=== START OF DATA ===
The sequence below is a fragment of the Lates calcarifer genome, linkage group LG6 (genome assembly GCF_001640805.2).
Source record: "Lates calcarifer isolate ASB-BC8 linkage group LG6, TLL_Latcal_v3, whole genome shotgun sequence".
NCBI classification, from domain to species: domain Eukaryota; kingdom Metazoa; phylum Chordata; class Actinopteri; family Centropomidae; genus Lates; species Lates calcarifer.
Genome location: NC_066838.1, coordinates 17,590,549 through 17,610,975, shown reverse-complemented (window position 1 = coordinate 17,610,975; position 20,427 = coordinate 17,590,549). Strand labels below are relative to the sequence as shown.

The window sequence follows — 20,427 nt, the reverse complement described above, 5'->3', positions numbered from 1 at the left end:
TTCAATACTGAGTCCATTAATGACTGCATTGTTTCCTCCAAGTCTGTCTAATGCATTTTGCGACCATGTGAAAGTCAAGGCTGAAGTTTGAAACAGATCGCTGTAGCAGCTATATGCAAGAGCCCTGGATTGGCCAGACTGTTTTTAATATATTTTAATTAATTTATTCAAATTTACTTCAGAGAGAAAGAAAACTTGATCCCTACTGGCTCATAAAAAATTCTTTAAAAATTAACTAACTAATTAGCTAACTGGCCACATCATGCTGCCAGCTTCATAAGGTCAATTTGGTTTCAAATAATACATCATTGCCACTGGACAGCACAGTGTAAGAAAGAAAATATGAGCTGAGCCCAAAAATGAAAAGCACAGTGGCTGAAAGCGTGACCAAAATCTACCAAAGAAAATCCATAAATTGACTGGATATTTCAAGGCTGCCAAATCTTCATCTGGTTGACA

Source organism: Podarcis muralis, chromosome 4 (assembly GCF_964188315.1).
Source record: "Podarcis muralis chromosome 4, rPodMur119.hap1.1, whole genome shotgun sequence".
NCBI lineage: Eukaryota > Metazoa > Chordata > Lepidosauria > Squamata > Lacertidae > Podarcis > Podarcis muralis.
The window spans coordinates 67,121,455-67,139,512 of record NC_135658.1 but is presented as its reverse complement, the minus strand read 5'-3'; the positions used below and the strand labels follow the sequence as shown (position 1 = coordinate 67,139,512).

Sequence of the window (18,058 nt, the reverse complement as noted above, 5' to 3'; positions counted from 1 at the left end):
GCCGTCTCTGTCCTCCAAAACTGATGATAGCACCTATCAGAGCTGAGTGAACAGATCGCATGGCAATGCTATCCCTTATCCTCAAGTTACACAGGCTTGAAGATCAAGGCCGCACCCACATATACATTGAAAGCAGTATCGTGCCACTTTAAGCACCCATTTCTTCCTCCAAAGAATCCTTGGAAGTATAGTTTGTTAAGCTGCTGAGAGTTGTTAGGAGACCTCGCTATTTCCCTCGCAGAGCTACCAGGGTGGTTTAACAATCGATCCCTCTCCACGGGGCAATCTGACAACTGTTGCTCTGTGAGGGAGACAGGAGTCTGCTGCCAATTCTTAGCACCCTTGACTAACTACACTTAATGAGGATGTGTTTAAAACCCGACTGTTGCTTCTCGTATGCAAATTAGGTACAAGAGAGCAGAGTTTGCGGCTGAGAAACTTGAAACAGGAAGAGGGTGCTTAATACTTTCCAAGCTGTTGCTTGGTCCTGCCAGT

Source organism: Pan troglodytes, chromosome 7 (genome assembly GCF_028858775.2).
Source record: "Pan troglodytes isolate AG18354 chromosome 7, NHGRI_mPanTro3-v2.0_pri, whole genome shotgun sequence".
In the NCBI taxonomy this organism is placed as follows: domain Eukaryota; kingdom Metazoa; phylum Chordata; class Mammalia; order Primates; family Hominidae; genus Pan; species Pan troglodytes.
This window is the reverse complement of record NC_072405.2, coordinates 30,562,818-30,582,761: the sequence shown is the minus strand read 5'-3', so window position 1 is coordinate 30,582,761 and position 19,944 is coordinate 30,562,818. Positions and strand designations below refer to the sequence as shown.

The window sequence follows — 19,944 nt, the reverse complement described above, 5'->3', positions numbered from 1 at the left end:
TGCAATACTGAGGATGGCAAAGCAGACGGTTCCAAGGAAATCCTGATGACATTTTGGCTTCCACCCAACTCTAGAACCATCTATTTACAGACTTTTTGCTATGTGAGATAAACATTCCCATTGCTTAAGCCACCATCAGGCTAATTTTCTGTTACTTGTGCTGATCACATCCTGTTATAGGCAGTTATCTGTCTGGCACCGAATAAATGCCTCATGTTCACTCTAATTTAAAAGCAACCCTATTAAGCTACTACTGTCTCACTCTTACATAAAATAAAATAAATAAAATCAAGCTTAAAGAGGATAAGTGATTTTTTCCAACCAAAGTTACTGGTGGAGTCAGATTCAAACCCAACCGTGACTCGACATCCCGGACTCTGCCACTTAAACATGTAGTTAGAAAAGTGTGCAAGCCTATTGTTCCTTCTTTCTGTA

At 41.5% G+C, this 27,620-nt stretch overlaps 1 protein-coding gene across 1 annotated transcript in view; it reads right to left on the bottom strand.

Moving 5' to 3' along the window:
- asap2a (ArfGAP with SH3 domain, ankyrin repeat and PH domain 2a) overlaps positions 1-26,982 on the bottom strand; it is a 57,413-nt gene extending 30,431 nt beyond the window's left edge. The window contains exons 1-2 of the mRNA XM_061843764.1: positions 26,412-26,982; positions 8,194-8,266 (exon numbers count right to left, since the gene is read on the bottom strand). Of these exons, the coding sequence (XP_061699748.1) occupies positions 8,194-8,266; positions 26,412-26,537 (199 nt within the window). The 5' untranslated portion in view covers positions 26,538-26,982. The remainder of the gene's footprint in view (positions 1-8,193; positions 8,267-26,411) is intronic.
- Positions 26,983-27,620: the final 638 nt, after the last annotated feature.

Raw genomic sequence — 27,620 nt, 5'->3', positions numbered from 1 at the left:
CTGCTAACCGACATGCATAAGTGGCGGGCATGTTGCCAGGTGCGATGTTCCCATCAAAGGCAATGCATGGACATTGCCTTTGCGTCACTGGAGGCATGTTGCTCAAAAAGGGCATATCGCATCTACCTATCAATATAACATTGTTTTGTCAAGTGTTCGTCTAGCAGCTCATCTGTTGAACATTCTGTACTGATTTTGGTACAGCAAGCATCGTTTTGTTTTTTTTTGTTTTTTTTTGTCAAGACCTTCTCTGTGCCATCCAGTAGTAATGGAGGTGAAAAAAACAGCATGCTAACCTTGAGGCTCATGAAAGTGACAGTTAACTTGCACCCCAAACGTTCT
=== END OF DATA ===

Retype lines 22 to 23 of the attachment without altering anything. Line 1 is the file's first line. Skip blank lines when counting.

- Positions 26,983-27,620: the final 638 nt, after the last annotated feature.

Raw genomic sequence — 27,620 nt, 5'->3', positions numbered from 1 at the left: